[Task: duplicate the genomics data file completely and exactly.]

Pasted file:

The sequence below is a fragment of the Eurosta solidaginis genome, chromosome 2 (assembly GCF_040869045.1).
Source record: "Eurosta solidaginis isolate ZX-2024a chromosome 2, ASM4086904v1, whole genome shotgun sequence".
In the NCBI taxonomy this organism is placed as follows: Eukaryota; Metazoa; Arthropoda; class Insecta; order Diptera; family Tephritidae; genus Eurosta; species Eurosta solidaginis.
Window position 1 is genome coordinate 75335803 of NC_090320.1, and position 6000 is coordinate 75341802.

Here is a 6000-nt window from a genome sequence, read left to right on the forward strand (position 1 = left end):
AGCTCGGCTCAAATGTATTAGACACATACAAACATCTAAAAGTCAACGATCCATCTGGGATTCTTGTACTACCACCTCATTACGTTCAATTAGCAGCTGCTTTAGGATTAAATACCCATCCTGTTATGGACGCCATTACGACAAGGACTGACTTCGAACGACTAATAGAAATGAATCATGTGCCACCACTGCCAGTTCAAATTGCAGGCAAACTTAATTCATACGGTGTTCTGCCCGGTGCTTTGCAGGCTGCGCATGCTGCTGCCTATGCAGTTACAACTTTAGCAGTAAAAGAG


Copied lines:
The sequence below is a fragment of the Eurosta solidaginis genome, chromosome 2 (assembly GCF_040869045.1).
Source record: "Eurosta solidaginis isolate ZX-2024a chromosome 2, ASM4086904v1, whole genome shotgun sequence".
In the NCBI taxonomy this organism is placed as follows: Eukaryota; Metazoa; Arthropoda; class Insecta; order Diptera; family Tephritidae; genus Eurosta; species Eurosta solidaginis.
Window position 1 is genome coordinate 75335803 of NC_090320.1, and position 6000 is coordinate 75341802.

Here is a 6000-nt window from a genome sequence, read left to right on the forward strand (position 1 = left end):
AGCTCGGCTCAAATGTATTAGACACATACAAACATCTAAAAGTCAACGATCCATCTGGGATTCTTGTACTACCACCTCATTACGTTCAATTAGCAGCTGCTTTAGGATTAAATACCCATCCTGTTATGGACGCCATTACGACAAGGACTGACTTCGAACGACTAATAGAAATGAATCATGTGCCACCACTGCCAGTTCAAATTGCAGGCAAACTTAATTCATACGGTGTTCTGCCCGGTGCTTTGCAGGCTGCGCATGCTGCTGCCTATGCAGTTACAACTTTAGCAGTAAAAGAG